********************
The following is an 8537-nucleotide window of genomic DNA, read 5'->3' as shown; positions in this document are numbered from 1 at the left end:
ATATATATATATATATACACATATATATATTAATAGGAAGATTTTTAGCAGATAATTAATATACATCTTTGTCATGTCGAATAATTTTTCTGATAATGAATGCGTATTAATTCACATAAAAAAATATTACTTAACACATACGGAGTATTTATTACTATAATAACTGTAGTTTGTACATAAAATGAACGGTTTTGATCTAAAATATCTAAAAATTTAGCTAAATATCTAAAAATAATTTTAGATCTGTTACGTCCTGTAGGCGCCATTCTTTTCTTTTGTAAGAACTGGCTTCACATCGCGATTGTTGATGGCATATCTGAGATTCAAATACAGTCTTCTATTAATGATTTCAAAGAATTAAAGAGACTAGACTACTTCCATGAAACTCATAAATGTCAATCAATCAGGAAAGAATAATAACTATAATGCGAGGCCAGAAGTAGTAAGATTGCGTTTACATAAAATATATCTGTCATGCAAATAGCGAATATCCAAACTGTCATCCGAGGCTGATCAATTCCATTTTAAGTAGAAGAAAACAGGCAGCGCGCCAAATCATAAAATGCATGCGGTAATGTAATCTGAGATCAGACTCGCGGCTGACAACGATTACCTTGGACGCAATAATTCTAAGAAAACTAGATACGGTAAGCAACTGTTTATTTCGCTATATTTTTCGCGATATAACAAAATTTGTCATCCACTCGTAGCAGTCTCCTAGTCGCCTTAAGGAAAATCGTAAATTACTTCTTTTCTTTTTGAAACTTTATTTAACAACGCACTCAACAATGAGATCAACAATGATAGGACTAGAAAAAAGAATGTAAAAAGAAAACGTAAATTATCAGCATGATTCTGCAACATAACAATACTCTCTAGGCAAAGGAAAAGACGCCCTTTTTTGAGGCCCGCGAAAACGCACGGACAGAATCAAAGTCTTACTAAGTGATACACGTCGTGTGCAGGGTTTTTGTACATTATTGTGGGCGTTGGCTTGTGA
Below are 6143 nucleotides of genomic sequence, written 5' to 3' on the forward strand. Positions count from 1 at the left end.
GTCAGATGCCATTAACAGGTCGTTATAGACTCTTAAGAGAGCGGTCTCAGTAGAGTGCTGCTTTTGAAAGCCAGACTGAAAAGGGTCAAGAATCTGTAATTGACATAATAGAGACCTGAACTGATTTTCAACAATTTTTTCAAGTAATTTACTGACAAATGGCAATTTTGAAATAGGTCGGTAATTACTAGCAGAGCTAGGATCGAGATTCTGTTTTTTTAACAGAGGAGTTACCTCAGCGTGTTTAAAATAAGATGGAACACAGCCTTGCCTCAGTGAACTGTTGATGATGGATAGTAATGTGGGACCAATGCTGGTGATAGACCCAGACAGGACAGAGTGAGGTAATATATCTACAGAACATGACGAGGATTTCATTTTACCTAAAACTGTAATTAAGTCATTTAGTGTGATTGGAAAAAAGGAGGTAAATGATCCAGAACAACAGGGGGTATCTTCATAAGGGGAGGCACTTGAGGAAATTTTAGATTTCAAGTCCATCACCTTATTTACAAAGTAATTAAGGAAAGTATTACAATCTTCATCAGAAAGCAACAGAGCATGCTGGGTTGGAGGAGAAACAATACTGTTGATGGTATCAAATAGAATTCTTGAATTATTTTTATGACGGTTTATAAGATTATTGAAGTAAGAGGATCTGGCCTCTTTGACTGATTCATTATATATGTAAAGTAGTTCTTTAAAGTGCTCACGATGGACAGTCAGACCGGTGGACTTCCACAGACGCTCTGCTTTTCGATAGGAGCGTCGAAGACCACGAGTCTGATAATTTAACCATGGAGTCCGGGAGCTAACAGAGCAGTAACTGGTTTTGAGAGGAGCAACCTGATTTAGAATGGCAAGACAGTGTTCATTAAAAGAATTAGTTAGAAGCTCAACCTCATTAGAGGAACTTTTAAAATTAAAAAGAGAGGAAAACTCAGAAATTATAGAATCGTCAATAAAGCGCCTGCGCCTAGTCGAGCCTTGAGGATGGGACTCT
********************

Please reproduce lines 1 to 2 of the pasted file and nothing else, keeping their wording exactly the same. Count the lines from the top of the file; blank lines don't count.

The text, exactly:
The following is an 8537-nucleotide window of genomic DNA, read 5'->3' as shown; positions in this document are numbered from 1 at the left end:
ATATATATATATATATACACATATATATATTAATAGGAAGATTTTTAGCAGATAATTAATATACATCTTTGTCATGTCGAATAATTTTTCTGATAATGAATGCGTATTAATTCACATAAAAAAATATTACTTAACACATACGGAGTATTTATTACTATAATAACTGTAGTTTGTACATAAAATGAACGGTTTTGATCTAAAATATCTAAAAATTTAGCTAAATATCTAAAAATAATTTTAGATCTGTTACGTCCTGTAGGCGCCATTCTTTTCTTTTGTAAGAACTGGCTTCACATCGCGATTGTTGATGGCATATCTGAGATTCAAATACAGTCTTCTATTAATGATTTCAAAGAATTAAAGAGACTAGACTACTTCCATGAAACTCATAAATGTCAATCAATCAGGAAAGAATAATAACTATAATGCGAGGCCAGAAGTAGTAAGATTGCGTTTACATAAAATATATCTGTCATGCAAATAGCGAATATCCAAACTGTCATCCGAGGCTGATCAATTCCATTTTAAGTAGAAGAAAACAGGCAGCGCGCCAAATCATAAAATGCATGCGGTAATGTAATCTGAGATCAGACTCGCGGCTGACAACGATTACCTTGGACGCAATAATTCTAAGAAAACTAGATACGGTAAGCAACTGTTTATTTCGCTATATTTTTCGCGATATAACAAAATTTGTCATCCACTCGTAGCAGTCTCCTAGTCGCCTTAAGGAAAATCGTAAATTACTTCTTTTCTTTTTGAAACTTTATTTAACAACGCACTCAACAATGAGATCAACAATGATAGGACTAGAAAAAAGAATGTAAAAAGAAAACGTAAATTATCAGCATGATTCTGCAACATAACAATACTCTCTAGGCAAAGGAAAAGACGCCCTTTTTTGAGGCCCGCGAAAACGCACGGACAGAATCAAAGTCTTACTAAGTGATACACGTCGTGTGCAGGGTTTTTGTACATTATTGTGGGCGTTGGCTTGTGA